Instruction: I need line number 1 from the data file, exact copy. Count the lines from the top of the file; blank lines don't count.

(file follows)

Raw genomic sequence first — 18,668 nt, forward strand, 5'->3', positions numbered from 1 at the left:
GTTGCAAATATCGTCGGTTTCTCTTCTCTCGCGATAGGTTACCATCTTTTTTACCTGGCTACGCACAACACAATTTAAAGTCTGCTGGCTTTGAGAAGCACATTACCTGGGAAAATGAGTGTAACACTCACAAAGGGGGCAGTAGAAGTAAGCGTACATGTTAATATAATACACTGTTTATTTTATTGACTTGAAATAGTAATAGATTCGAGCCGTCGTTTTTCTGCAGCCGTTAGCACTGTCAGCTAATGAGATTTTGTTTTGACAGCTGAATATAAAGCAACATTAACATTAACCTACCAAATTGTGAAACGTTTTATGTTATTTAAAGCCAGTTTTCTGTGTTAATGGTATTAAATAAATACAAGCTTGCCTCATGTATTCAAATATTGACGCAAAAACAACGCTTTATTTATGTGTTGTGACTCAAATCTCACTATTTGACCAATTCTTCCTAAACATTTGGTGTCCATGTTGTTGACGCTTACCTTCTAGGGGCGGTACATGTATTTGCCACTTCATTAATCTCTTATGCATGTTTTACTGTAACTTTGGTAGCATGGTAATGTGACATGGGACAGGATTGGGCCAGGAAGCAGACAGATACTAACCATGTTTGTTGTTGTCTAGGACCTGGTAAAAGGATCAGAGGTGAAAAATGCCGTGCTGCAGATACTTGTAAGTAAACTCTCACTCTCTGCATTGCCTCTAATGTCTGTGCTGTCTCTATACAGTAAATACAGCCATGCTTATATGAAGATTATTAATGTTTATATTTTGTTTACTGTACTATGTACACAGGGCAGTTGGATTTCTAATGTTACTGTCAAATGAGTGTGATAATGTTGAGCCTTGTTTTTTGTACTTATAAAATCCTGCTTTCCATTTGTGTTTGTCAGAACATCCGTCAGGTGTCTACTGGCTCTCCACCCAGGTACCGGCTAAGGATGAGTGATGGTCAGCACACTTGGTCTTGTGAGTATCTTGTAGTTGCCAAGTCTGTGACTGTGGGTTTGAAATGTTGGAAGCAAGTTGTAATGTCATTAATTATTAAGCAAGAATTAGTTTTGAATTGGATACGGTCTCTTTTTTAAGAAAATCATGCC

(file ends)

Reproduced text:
Raw genomic sequence first — 18,668 nt, forward strand, 5'->3', positions numbered from 1 at the left: